This Isn't Your Mom's IUD

IUD use by teens found to be safe with lower complications for hormonal IUD

(RxWiki News) Back in the early days of intrauterine devices, or IUDs, complications were more common. But today, IUDs are a safer method of birth control for all women, including younger ones.

A recent study found that IUDs were just as safe for girls aged 15 to 19 as for older women.

In the past, doctors had been hesitant to insert IUDs into teens. However, this study showed that the rate of complications was no greater for teens than for women aged 20 to 24 or aged 25 to 44.

The study also found the hormone-released IUD had fewer complications than the copper IUD.

"Talk to your OB/GYN about effective birth control methods."

The study, led by Abbey B. Berenson, MD, PhD, of the Department of Obstetrics and Gynecology at the University of Texas Medical Branch in Galveston, looked at the safety of IUDs for teenagers.

An IUD is a Y-shaped device inserted into a woman's uterus. It prevents pregnancy by agitating the uterine lining so an egg cannot be implanted.  Some IUDs also release localized hormonal birth control as a second method. Depending on the type, IUDs can be left in place for five to ten years.

The researchers used data from health insurance claims at a private insurance company to identify 90,489 women who had an IUD inserted between 2002 and 2009.

Then the researchers looked at how many women were likely to experience complications from the IUD, to become pregnant (device failure) or to stop using the IUD within the first year of its insertion.

The researchers found fewer than 1 percent of patients experienced a serious complication, including pelvic inflammatory disease or an ectopic pregnancy, regardless of which kind of IUD they had.

Ectopic pregnancies are pregnancies that occur in the fallopian tubes. They are not viable (the embryo cannot survive) and can be fatal to the woman.

Those patients aged 15 to 19 who had an IUD were about 40 percent more likely than those aged 25 to 44 to also have seen their doctor for painful periods. The teenagers were 30 percent more likely to have seen their doctor because their periods had stopped entirely, which is one known possible side effect of an IUD.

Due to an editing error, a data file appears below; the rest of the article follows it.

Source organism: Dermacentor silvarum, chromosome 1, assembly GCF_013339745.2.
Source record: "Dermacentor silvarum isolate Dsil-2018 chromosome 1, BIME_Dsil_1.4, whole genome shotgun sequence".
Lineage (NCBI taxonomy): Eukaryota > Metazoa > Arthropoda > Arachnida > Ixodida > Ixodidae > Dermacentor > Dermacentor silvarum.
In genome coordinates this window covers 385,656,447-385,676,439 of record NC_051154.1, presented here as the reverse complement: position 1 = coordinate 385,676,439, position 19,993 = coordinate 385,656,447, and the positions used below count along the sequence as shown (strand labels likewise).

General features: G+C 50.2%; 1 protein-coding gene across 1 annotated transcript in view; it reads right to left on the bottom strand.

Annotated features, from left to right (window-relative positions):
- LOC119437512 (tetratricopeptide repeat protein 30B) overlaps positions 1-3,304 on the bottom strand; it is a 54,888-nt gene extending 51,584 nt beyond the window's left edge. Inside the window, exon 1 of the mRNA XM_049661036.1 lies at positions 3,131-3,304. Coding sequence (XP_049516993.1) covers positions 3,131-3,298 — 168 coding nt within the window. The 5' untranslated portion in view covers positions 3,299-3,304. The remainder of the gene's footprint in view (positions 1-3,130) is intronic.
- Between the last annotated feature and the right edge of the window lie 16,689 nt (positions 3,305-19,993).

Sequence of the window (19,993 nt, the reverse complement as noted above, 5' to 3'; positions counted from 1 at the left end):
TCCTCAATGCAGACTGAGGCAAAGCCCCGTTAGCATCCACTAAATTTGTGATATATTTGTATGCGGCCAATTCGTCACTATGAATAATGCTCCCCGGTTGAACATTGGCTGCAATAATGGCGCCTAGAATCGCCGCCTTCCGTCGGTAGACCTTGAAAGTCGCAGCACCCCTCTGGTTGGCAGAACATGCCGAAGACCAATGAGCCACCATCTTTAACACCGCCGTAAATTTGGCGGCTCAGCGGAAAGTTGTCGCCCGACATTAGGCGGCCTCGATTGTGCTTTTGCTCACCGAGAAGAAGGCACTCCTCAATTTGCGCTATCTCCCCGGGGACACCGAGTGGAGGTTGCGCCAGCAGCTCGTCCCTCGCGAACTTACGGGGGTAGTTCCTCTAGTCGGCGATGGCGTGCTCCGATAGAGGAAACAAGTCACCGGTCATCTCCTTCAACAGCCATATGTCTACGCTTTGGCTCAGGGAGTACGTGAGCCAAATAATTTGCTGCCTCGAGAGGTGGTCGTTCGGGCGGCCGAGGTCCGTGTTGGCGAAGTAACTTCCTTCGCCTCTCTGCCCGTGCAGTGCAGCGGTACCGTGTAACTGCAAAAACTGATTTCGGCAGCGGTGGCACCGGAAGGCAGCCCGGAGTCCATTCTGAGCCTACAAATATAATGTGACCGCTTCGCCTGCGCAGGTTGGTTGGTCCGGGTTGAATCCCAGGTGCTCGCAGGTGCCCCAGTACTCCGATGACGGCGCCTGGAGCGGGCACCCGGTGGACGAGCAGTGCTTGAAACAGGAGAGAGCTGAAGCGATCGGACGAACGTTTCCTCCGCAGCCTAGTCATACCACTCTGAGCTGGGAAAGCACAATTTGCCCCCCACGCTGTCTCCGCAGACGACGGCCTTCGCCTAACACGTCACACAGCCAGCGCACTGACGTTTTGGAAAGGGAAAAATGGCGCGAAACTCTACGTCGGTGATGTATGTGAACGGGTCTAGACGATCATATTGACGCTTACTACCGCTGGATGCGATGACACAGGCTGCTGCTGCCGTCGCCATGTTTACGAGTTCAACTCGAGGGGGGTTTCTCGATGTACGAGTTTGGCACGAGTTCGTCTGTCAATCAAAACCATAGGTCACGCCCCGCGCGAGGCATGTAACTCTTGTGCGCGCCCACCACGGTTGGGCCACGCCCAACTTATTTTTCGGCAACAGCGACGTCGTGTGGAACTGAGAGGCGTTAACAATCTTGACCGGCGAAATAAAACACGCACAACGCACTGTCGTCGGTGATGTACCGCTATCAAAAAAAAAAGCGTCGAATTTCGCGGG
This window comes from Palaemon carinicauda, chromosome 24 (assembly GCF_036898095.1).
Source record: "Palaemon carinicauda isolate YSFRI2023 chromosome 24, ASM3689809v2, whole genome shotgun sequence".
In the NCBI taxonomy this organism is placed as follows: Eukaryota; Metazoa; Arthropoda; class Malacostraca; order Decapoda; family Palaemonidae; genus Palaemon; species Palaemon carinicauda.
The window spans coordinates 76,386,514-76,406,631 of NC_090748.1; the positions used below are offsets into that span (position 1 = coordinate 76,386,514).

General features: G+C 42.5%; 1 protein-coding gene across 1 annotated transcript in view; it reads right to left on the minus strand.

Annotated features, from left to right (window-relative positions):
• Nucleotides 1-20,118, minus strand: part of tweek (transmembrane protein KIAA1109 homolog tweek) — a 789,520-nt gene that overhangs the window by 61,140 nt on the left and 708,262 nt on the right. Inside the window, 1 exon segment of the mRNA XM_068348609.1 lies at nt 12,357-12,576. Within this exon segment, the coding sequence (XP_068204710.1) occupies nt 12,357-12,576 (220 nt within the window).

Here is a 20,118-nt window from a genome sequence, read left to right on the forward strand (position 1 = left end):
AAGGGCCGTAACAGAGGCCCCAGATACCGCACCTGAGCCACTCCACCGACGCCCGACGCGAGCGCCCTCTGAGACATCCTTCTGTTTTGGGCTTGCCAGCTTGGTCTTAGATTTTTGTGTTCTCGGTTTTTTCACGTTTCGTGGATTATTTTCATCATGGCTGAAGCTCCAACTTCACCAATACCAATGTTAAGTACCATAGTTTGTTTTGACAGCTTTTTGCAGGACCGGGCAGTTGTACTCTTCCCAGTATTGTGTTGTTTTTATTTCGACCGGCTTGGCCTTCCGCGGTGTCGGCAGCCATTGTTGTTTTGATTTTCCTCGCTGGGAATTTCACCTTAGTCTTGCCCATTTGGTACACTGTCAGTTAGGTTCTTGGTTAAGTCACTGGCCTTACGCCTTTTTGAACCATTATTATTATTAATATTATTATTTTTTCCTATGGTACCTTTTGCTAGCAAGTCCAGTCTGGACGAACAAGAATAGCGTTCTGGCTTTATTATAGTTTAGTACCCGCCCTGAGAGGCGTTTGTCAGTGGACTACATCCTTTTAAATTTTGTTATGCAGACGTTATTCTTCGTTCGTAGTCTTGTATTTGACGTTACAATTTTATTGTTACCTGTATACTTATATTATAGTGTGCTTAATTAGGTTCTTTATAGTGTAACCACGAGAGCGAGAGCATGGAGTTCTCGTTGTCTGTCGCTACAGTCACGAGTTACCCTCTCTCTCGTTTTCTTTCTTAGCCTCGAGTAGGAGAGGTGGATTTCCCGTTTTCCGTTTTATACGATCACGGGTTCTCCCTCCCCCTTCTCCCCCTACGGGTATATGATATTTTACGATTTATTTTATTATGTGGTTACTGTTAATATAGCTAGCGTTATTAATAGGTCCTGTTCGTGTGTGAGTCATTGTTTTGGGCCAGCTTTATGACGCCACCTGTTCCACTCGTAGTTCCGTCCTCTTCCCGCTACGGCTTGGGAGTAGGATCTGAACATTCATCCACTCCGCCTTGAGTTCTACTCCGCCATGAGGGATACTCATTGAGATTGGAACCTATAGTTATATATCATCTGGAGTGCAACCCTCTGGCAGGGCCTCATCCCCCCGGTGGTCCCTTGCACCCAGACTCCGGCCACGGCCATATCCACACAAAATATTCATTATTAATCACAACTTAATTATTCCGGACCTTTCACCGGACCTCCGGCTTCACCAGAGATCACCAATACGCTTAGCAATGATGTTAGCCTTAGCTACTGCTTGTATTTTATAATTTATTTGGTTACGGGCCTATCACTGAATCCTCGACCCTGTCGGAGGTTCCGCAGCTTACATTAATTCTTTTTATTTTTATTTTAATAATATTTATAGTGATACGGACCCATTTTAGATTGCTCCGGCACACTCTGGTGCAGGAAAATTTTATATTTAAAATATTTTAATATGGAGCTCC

Other possible but uncommon side effects of the copper IUD include anemia (poor production of red blood cells), backache, bleeding between periods, cramps, inflammation of the vagina, pain during sex, severe menstrual pain and vaginal discharge.

Possible but uncommon side effects of the hormonal IUD include headache, acne, breast tenderness, mood changes, weight gain, ovarian cysts and abdominal or pelvic pain.

The adolescents were also 40 percent more likely to experience device failure (and become pregnant) vs. older patients.  Overall this chance is still very low in all groups.

The researchers found almost no difference between the teens and the older women in terms of discontinuing IUD use early. While 13 percent of the teens had the IUD removed early, 11 percent of the older women had it removed early.

"Adolescents are an incredibly important age group for consideration of long acting, reversible contraceptives (LARCs), including IUDs," said Stephanie Tillman, MSN, a Certified Nurse Midwife and a dailyRx expert. "This study adds to the growing body of evidence that IUDs are safe and effective methods for this age group and other women [who have never been pregnant]."

Tillman said she has inserted IUDs in many patients, including teenagers, and that any risks are usually more likely to occur at the time a person first gets an IUD.

"As has always been the case, the greatest risk of infection is at time of insertion," Tillman said. She also noted that IUDs cannot prevent sexually transmitted infections, so condoms should be used to reduce the risk of STIs.

One difference the researchers found in this study was related to the IUD types. The IUDs that released hormones were linked to fewer complications than the copper IUDs. Women were also less likely to have the hormonal IUDs removed early compared to the copper ones.

The most common US brand name for the hormonal IUD is Mirena. The common US brand name for the copper IUD is ParaGuard.

"The IUD is as appropriate for teenagers to use as it is for older women, with serious complications occurring infrequently in all groups," the researchers concluded. "The levonorgestrel-releasing intrauterine system may be a better choice than a copper IUD as a result of lower odds of complications, discontinuation, and failure."

The study was published in the May issue of the journal Obstetrics and Gynecology. The research was funded by the Society of Family Planning with additional support from the Institute for Translational Sciences at UTMB, the National Center for Research Resources, the National Institutes of Health and the Eunice Kennedy Shriver National Institute of Child Health and Human Development. The authors declared no conflicts of interest.

Review Date: 
April 9, 2013